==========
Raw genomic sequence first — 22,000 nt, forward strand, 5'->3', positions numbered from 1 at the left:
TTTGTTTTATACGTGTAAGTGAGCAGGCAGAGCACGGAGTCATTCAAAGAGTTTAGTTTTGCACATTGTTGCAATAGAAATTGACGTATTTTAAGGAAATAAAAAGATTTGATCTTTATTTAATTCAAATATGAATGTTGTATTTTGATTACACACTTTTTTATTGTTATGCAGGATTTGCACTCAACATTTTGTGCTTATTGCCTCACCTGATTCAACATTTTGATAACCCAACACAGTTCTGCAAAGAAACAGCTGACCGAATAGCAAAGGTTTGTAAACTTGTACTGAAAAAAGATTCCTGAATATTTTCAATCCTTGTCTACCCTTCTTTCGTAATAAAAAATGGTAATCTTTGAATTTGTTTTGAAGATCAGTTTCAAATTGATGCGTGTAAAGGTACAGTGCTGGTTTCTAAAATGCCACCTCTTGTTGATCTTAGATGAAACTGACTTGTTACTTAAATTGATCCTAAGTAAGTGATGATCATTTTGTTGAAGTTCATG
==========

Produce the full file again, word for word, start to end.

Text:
Raw genomic sequence first — 22,000 nt, forward strand, 5'->3', positions numbered from 1 at the left:
TTTGTTTTATACGTGTAAGTGAGCAGGCAGAGCACGGAGTCATTCAAAGAGTTTAGTTTTGCACATTGTTGCAATAGAAATTGACGTATTTTAAGGAAATAAAAAGATTTGATCTTTATTTAATTCAAATATGAATGTTGTATTTTGATTACACACTTTTTTATTGTTATGCAGGATTTGCACTCAACATTTTGTGCTTATTGCCTCACCTGATTCAACATTTTGATAACCCAACACAGTTCTGCAAAGAAACAGCTGACCGAATAGCAAAGGTTTGTAAACTTGTACTGAAAAAAGATTCCTGAATATTTTCAATCCTTGTCTACCCTTCTTTCGTAATAAAAAATGGTAATCTTTGAATTTGTTTTGAAGATCAGTTTCAAATTGATGCGTGTAAAGGTACAGTGCTGGTTTCTAAAATGCCACCTCTTGTTGATCTTAGATGAAACTGACTTGTTACTTAAATTGATCCTAAGTAAGTGATGATCATTTTGTTGAAGTTCATG